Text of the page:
Metro Inconveniences Texans, Inhibits Free Speech

Congressman demands to know why Metro was crowded for Tea Party

By Matthew Stabley
|  Thursday, Sep 17, 2009  |  Updated 12:49 PM EDT
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Metro Inconveniences Texans, Inhibits Free Speech

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Metro made it difficult to take the train to the march.

WASHINGTON -- Finally, Texas is weighing in on Metro's summer of poor service.

Sure, the multiple fatal June 22 crash was tragic, the Labor Day weekend closures were ill-timed, and the manual operation all summer long has been inconvenient, but the last straw for U.S. Rep. Kevin Brady was Saturday's taxpayer commute, um, march.

"Based upon numerous eye-witness reports by participants in the march, it is clear METRO did not adequately prepare for the influx of Americans traveling to D.C. for this historic event," Brady wrote to Metro General Manager John Catoe. "I want an explanation why."

Writing on behalf of his constituents, the Texas Republican cited elderly veterans in wheelchairs unable to use the subway because it was busy and an 80-year-old woman and her 60-year-old daughter who had to pay for a taxi in order to avoid close contact with Metro customers.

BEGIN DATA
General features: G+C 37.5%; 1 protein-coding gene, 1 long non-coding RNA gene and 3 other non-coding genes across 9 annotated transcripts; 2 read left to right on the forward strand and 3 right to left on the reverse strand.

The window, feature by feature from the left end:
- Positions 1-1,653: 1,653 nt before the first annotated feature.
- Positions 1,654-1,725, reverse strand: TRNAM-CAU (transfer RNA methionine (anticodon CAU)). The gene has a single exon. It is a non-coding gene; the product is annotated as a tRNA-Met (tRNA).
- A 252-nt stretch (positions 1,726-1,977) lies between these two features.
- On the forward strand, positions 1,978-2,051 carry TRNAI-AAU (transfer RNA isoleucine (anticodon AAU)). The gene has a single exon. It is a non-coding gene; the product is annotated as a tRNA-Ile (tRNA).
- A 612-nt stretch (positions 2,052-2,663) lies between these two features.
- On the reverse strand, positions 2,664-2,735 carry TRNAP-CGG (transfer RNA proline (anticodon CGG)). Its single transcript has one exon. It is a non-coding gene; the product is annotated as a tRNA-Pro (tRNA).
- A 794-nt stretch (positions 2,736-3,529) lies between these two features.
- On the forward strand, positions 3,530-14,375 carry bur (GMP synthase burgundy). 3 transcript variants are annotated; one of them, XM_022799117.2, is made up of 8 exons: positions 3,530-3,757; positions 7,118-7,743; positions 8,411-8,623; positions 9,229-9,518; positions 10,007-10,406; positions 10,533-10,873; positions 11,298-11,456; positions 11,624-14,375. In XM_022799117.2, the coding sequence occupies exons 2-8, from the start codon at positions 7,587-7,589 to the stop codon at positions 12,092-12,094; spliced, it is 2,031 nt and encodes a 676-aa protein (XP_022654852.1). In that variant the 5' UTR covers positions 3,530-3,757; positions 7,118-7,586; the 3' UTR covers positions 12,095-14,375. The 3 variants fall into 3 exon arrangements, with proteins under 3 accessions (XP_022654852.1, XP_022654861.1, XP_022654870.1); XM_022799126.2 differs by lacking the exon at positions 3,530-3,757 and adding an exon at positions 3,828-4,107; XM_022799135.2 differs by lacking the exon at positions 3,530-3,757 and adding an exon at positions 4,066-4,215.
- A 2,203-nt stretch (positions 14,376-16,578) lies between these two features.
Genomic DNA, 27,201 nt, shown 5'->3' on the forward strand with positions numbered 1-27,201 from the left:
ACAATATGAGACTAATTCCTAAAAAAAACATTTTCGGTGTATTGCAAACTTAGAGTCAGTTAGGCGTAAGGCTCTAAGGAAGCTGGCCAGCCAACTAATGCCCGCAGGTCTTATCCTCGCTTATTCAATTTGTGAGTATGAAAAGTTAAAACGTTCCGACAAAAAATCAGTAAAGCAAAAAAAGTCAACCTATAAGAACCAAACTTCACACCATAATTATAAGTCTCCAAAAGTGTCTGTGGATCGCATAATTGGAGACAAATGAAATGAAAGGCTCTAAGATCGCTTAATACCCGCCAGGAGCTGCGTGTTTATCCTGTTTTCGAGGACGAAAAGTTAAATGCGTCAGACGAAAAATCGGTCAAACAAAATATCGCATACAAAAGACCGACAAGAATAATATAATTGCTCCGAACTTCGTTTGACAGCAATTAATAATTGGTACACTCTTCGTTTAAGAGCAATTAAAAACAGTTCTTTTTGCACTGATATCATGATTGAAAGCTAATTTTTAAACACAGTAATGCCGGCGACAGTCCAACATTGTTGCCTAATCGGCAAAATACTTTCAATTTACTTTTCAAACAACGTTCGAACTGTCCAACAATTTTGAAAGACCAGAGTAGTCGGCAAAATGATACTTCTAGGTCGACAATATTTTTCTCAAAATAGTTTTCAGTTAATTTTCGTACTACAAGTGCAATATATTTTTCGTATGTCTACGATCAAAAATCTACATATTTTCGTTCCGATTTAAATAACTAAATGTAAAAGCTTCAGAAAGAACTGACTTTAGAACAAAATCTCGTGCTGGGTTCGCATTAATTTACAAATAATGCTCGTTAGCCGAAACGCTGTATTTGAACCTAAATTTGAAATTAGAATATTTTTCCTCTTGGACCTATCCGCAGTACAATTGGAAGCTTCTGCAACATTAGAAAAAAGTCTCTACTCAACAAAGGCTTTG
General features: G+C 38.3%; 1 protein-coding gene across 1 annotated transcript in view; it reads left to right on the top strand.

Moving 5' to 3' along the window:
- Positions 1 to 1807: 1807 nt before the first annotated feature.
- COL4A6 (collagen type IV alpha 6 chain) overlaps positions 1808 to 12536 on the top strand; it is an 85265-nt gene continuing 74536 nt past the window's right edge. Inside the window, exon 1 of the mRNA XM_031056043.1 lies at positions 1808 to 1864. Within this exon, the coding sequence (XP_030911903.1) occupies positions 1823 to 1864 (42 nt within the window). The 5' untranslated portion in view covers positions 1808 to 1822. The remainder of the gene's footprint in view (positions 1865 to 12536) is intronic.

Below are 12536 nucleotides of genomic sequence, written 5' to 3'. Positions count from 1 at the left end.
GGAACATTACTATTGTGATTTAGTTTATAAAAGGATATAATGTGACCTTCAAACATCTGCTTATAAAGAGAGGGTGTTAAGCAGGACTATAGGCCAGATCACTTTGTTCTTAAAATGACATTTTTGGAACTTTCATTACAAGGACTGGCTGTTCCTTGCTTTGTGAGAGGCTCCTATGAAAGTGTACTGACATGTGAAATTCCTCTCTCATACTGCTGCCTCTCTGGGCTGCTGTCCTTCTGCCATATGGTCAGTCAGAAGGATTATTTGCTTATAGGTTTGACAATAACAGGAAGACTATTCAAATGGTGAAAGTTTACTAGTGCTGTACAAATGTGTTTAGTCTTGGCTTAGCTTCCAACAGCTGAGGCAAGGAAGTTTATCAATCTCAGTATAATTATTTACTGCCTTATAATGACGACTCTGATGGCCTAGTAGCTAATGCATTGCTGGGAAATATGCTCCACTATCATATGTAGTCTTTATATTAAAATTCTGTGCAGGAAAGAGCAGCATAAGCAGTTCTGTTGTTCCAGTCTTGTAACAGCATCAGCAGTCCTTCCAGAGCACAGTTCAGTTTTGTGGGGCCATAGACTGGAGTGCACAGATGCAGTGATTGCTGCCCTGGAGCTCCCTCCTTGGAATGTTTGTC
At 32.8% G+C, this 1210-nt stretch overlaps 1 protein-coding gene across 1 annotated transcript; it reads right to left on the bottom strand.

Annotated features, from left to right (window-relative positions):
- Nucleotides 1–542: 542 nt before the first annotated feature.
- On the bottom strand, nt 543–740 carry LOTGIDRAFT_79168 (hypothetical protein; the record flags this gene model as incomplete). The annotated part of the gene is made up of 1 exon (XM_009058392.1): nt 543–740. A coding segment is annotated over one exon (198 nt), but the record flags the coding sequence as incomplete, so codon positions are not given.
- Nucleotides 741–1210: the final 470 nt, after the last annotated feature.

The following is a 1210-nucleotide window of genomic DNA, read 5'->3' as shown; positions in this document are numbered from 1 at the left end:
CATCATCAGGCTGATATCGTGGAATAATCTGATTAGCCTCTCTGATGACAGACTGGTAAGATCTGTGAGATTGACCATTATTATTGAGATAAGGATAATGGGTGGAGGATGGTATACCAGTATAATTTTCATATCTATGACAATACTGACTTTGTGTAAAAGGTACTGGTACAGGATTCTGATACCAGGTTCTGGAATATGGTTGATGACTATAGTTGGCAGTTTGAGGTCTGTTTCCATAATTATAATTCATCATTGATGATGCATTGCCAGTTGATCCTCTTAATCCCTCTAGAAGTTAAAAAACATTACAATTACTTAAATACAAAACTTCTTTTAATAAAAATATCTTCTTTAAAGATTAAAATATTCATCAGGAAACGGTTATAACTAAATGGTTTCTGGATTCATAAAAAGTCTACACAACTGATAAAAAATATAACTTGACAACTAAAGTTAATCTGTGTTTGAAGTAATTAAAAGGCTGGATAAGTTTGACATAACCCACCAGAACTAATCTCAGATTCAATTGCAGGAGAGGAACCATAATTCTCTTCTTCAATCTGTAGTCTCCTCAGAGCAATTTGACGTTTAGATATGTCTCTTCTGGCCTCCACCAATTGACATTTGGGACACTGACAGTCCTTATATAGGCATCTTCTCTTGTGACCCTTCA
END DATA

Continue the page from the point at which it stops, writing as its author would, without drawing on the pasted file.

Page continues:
Clearly a regular rider, Brady seems bewildered, in his letter, as to how Metro could allow such crowded conditions despite plenty of warning. We've often wondered why the trains are so packed at rush hour. Metro knows that's coming twice every weekday!

By not planning for a crowd of 60,000 to 2 million, depending on who's counting, Metro interfered with southeast Texans' right to Tea Party.

Had anyone in Texas cared about President Barack Obama's inauguration, the transit agency's problems could have been addressed sooner. Here's hoping Brady's constituents avoid the Beltway near Tysons Corner over the weekend and spare the congressman's staff more great dictations.

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